Inside Kentucky's Knob Creek Machine Gun Shoot - Rolling Stone
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Inside Kentucky’s Knob Creek Machine Gun Shoot

Twice a year, thousands come out to watch automatic rifles explode barrels of gasoline – and it’s fun for the whole family

Young Boy Machine Gun Festival Shell CasesYoung Boy Machine Gun Festival Shell Cases

A young shooter relaxes after the shoot.

Photograph by Reto Sterchi

Last April I spent two days at the Knob Creek Gun Range in Kentucky for their twice-yearly Machine Gun Shoot. I'm Swiss, and have made the U.S. my project to photograph for a few years, so I felt that this needed to be seen and experienced. 
America has a relationship with violence and an excitement about war and military that I will probably never understand, and my goal was to somehow find a way into understanding its fascination with guns. I served in the Swiss army, so I've shot plenty of guns. I know what damage an assault rifle can cause, and what responsibility it requires. This is like a weird parallel universe where everyone is carrying a gun in public while eating a sandwich. But despite the intimidating surroundings, people were warm. Compared to other mass events, there was very little tension – everyone I talked to was pleasant and friendly.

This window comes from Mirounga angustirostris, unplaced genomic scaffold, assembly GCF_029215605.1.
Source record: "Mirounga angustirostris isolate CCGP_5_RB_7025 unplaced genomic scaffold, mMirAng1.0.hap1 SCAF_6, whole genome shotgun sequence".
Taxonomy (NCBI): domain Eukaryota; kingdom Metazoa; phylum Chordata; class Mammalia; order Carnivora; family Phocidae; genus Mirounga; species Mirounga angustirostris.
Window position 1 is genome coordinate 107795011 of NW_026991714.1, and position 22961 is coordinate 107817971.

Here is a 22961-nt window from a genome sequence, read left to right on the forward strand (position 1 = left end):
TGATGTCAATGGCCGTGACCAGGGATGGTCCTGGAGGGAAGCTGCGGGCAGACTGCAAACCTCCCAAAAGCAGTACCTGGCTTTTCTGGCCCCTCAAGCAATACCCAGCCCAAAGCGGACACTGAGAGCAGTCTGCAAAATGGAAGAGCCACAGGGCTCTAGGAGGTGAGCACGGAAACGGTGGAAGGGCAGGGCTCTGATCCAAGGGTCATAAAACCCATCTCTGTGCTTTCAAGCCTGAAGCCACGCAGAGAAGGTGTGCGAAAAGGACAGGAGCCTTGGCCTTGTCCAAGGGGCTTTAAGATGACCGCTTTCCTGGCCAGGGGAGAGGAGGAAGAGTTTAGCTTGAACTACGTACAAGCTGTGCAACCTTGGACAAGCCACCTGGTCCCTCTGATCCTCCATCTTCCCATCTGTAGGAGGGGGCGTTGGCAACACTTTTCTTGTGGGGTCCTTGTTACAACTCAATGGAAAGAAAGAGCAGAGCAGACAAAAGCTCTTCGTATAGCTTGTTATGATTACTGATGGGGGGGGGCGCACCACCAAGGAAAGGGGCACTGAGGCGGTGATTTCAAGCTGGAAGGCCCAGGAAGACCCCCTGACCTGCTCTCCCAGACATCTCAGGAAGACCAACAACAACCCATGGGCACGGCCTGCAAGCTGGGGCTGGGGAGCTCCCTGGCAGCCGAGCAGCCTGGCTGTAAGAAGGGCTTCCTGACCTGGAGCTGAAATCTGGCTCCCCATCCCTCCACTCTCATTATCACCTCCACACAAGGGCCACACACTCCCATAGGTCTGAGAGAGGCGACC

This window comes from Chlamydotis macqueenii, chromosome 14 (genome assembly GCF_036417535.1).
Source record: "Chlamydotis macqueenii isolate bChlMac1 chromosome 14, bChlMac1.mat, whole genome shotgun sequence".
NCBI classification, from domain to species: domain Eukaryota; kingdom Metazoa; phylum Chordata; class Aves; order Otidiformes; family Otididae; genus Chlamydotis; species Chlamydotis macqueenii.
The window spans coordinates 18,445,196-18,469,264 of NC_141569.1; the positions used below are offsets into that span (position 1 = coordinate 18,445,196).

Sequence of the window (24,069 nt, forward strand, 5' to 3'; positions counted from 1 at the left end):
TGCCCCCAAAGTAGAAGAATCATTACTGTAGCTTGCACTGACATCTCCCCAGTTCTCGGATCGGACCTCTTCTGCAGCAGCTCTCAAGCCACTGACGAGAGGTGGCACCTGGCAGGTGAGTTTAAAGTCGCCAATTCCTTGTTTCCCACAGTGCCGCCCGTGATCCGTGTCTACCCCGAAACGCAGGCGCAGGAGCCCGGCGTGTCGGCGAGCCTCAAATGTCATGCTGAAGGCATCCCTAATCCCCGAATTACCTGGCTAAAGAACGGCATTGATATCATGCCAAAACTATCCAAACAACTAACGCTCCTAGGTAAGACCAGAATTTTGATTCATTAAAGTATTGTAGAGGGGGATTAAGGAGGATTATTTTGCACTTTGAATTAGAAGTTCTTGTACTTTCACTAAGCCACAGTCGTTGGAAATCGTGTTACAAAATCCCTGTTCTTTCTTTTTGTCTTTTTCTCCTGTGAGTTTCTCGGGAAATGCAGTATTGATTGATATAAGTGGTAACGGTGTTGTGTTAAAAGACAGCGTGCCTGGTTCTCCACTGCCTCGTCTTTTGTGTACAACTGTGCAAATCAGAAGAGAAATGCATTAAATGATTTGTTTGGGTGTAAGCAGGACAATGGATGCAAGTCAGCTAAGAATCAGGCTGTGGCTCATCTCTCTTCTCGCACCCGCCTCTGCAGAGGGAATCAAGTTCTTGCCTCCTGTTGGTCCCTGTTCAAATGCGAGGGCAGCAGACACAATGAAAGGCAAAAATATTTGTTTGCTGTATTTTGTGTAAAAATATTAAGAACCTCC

The main event, the machine gun shoot itself, was a massive display of firepower and destruction. About 50 shooters lined up and on a signal, they shot at cars, boats, fridges, and barrels filled with gasoline. The stands were packed, with security apologizing as they turned people away. As the objects exploded, you could actually feel the heat on your face. Now and then something burning flew off into the woods. People looked at this destruction with such excitement and joy, it was almost sexual. It gave me shudders seeing what these weapons can do. It's impossible to see that damage and not think about what it would do to a human. 
The display was impressive for the first minute or two, then it became mundane. A siren marked the end of the shooting cycle. Two hours later, it repeated. After the mayhem, the spectators got a chance to walk on the field and take a close look at the destruction. Throughout my time at the festival, there was a sense of paranoia looming, especially when they saw me taking pictures. A guy asked me in a half-joking way if I was from the government or CIA. I said, also half serious: no, FBI.

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